A day after vowing to continue their relief work in alternative ways, after being refused a venue for their popular food-aid initiative -- a free kitchen market called "Manabatar Bazar" --, Bangladesher Samajtantrik Dal (BSD) relaunched a mobile variant of the initiative yesterday in Barishal city.
"Manabatar Bazar" will now roam around the city handing over essential food items to the poor amid the pandemic, said organisers.
On Saturday at a press conference at the party office in the city, BSD alleged that vested quarters were obstructing their relief works.
"We are victims of a nefarious conspiracy. We are not allowed to use any venue to distribute relief from," BSD convener Imran Habib Rumon said. "We have been forced to turn the 'Manabatar Bazar' into a mobile market."
"At scheduled times, the vans will take the free mobile market to different spots of the city," he said.
At 11 in the morning yesterday, the mobile market began its day. Packed atop eight rickshaw-vans, it started by visiting the Ashwini Kumar Hall area and distributed food items there.
A total of 11 items including semai, rice, pulses, flour, oil, salt, and various vegetables are being provided from the market free of cost, said BSD member secretary Dr Manisha Chakraborty.
"No obstacle can stand in our way when it comes to helping people in need during such a dire time," she added.
Talking to this correspondent, Khaleda Begum, a resident of Khaledabad slum in Alekanda area, said she has collected necessary food items from the market when a van visited the area.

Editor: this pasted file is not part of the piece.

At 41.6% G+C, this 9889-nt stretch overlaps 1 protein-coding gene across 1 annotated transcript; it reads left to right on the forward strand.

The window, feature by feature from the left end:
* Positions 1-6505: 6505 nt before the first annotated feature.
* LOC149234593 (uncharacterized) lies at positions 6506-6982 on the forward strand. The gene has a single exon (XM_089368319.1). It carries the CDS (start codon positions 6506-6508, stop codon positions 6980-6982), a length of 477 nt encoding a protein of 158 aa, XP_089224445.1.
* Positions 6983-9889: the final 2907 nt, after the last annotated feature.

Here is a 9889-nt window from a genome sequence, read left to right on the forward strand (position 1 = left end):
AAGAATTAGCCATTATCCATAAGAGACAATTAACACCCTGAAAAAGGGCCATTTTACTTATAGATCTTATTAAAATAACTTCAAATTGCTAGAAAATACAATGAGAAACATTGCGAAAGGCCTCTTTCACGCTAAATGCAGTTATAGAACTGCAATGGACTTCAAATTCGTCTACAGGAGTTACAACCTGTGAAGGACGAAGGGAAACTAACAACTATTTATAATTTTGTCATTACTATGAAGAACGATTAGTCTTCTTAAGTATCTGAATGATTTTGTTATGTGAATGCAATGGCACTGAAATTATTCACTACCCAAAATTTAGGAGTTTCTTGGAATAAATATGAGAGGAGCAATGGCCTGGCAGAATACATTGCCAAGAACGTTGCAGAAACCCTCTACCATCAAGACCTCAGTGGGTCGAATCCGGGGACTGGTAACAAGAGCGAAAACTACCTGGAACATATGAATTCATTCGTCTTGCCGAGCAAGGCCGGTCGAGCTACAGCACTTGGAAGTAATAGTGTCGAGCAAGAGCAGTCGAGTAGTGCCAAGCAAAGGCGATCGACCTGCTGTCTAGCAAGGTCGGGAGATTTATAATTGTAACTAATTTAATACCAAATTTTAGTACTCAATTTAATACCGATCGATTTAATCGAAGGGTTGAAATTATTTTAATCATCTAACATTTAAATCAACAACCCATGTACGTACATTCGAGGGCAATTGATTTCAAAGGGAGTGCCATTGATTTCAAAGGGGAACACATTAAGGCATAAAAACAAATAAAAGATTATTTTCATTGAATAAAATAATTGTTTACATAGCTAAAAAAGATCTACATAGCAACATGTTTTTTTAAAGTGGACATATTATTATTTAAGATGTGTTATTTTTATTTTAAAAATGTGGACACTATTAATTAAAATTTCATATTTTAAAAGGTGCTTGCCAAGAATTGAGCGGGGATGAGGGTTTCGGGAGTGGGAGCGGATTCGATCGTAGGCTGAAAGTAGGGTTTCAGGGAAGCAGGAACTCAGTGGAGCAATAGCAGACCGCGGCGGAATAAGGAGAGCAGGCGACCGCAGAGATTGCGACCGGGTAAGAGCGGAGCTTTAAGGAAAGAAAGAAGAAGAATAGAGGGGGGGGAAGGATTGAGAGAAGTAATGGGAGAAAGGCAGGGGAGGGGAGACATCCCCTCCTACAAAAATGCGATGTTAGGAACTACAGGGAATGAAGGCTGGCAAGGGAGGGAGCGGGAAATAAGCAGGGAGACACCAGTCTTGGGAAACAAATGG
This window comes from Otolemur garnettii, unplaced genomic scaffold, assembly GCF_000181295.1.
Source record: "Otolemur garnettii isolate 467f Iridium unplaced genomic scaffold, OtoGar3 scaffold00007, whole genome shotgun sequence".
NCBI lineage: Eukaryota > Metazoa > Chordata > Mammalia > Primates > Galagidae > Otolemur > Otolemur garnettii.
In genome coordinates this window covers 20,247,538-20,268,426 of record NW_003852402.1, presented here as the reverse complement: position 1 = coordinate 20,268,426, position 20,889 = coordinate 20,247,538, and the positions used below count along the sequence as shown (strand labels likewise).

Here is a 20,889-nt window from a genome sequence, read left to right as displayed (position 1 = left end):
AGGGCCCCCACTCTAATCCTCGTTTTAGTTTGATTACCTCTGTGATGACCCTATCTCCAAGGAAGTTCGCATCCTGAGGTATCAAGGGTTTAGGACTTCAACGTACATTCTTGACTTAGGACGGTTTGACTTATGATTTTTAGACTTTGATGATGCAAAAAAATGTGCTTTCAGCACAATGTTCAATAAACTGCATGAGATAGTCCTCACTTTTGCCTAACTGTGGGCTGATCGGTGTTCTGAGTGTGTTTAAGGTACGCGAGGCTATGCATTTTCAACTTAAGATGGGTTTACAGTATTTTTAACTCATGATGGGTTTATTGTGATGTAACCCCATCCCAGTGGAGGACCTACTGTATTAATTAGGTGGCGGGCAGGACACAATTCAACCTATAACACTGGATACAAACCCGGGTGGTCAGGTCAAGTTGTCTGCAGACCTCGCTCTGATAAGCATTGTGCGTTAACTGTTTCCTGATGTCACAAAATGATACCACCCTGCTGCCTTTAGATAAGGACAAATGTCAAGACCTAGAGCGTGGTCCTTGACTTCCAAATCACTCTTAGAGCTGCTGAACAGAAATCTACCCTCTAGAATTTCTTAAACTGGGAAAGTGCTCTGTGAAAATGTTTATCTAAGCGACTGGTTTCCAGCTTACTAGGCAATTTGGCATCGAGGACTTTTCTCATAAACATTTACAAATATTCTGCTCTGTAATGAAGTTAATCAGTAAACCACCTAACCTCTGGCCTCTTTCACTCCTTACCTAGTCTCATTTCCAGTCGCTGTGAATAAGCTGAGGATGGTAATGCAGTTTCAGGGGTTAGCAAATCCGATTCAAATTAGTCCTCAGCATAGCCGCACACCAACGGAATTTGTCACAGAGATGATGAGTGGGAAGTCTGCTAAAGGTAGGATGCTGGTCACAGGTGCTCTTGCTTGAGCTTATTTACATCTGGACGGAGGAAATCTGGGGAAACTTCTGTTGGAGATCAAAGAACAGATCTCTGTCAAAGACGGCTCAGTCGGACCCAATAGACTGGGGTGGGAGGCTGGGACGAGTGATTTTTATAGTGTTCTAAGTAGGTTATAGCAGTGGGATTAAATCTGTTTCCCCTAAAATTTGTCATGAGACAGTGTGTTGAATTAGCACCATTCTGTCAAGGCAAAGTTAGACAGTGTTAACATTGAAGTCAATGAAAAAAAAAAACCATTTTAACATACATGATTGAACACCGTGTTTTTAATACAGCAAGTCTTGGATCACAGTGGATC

"My family of five has been facing a shortage of food items since the recent 'lockdown' hit. The food I took from the mobile market will help me sustain till the Eid," she said.
Initially launched during the early days of the pandemic in April 12 last year, the free kitchen market operated from Fakir Bari's Matrichhaya Kindergarten, near BSD's party office.
After running for a while, the initiative was closed down late last year.
As infections from Covid-19 started to rise in March this year, the organisation planned to reopen the market, this time choosing Hospital Road's Amrita Lal Dey College as its venue, to help the poor.
However, after being allowed to use the college premises, its authorities revoked permit for the market, which prompted BSD to look elsewhere.
But after a few more venues turning them down, all citing unnamed political pressure as reason, the organisation called for the press briefing on Saturday and pointed fingers at vested quarters that might be dragging on "political rivalry to create a conspiracy to stop relief work".
Organisers said they have helped around 20,000 families in the past one year, and vowed to continue these humanitarian activities this year too.